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ERIC Number: ED533532
Record Type: Non-Journal
Publication Date: 2011
Pages: 190
Abstractor: As Provided
Reference Count: N/A
ISBN: ISBN-978-1-1248-5357-4
Bridging the Gap between Structures and Properties: An Investigation and Evaluation of Students' Representational Competence
Underwood, Sonia Miller
ProQuest LLC, Ph.D. Dissertation, Clemson University
The heart of learning chemistry is the ability to connect a compound's structure to its function; Lewis structures provide an essential link in this process. In many cases, their construction is taught using an algorithmic approach, containing a set of step-by-step rules. We believe that this approach is in direct conflict with the precepts of meaningful learning. From a sequential, mixed methods study, we found that students have much difficulty constructing these structures and that the step-by-step rules do not make use of students' relevant prior knowledge. This causes students to develop "home grown" rules when unsure of how to progress with the construction process. It also became clear that most students are uncertain of the importance of Lewis structures since they perceive them as being useful only for obtaining structural information but not property information. Using responses from student interviews and open ended questions, the Information from Lewis Structures Survey (ILSS) was developed, validated, and found reliable to assess students' representational competence by determining their understanding of the purpose of Lewis structures. Since students had many problems with the relationship of structures and properties, an alternative curriculum was evaluated to determine if it could help students develop a more meaningful understanding of this process. This instruction was part of a larger NSF-funded general chemistry curriculum redesign called "Chemistry, Life, the Universe and Everything" (CLUE). Using a control and treatment group, the effectiveness of this new curriculum was evaluated for two main aspects: 1. the students' ability to construct Lewis structures using "OrganicPad" and 2. the students' representational competence using the ILSS. Through four main studies (a pilot study, instructor effect study, main study, and retention study), we found that the CLUE curriculum helps students develop more expert-like strategies for constructing Lewis structures and a better understanding of why these structures are important by encouraging more meaningfully learning. [The dissertation citations contained here are published with the permission of ProQuest LLC. Further reproduction is prohibited without permission. Copies of dissertations may be obtained by Telephone (800) 1-800-521-0600. Web page:]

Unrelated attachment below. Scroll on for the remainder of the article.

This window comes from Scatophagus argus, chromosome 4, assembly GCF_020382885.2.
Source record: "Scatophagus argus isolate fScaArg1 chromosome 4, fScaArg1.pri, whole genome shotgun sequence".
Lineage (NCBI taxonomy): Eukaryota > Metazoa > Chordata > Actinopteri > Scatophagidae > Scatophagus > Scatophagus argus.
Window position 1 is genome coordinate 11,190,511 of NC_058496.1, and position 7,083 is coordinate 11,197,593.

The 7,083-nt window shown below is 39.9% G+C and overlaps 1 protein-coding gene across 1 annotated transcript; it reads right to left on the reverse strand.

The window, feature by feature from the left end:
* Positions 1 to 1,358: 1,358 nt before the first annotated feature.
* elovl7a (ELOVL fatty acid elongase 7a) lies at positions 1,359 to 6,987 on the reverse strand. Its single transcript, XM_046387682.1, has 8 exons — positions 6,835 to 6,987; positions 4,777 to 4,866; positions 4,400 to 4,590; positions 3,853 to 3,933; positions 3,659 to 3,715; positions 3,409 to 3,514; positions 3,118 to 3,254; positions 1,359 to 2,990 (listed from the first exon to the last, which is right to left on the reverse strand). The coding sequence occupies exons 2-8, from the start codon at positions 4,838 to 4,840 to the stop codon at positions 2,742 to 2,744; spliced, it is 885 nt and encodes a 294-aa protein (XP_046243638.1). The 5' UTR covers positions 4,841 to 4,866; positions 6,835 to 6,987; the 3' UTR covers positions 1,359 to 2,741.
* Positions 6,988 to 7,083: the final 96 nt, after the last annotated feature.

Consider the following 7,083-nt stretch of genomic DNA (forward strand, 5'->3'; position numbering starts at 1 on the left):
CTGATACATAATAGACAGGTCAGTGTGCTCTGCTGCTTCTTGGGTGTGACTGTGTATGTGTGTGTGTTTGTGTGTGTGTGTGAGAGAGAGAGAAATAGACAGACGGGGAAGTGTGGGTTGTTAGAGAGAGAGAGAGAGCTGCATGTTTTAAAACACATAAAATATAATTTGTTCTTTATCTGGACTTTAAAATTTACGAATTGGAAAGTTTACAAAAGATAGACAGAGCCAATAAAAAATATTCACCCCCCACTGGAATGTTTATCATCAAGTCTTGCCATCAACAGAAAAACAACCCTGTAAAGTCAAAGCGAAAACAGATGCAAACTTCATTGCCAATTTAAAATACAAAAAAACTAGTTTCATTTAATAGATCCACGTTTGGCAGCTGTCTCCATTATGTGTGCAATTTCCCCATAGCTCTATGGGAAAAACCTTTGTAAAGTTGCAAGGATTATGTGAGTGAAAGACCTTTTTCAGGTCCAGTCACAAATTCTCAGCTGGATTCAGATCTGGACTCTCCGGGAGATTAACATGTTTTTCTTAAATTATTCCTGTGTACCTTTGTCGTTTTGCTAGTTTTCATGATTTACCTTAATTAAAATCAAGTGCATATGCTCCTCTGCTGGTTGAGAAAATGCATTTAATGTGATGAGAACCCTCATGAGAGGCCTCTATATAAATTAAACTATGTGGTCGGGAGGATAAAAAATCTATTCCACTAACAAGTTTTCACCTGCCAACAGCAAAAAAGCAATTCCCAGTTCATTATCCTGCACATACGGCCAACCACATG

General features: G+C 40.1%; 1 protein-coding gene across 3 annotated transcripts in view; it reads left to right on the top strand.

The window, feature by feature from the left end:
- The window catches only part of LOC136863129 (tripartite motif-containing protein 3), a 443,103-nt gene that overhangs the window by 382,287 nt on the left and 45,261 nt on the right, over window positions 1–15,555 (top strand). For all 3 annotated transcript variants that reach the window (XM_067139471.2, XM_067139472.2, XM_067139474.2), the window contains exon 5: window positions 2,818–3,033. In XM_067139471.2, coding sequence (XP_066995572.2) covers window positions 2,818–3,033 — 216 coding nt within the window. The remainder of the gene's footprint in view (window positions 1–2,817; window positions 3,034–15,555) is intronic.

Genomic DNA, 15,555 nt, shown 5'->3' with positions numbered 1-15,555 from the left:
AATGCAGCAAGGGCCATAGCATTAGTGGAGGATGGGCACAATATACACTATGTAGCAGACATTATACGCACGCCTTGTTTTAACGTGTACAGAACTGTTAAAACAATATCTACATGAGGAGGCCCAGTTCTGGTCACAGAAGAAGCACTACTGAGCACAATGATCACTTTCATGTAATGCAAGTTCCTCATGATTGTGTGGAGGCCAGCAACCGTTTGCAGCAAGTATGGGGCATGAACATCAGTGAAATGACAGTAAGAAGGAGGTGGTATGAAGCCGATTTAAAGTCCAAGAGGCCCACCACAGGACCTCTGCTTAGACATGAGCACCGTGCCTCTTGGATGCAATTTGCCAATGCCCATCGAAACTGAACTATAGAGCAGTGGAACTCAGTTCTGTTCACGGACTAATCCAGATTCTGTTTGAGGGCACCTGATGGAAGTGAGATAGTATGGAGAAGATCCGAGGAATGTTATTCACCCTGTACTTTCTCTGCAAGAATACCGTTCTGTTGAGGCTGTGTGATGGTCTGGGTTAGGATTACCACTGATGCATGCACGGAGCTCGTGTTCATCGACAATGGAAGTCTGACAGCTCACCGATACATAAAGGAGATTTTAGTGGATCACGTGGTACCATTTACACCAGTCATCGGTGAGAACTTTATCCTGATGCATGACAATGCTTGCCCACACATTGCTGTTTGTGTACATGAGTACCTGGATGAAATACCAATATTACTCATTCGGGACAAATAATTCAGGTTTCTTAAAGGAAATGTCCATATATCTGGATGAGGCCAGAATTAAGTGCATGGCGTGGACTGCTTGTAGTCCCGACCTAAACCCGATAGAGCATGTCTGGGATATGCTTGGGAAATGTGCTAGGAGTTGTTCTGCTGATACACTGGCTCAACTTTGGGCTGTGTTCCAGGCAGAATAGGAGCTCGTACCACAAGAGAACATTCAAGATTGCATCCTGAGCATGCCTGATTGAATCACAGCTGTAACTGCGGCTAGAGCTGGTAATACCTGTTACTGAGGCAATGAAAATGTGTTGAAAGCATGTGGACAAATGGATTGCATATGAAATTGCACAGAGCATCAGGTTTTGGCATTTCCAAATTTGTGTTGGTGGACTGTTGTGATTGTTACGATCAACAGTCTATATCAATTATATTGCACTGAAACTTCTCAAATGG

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Publication Type: Dissertations/Theses - Doctoral Dissertations
Education Level: N/A
Audience: N/A
Language: English
Sponsor: N/A
Authoring Institution: N/A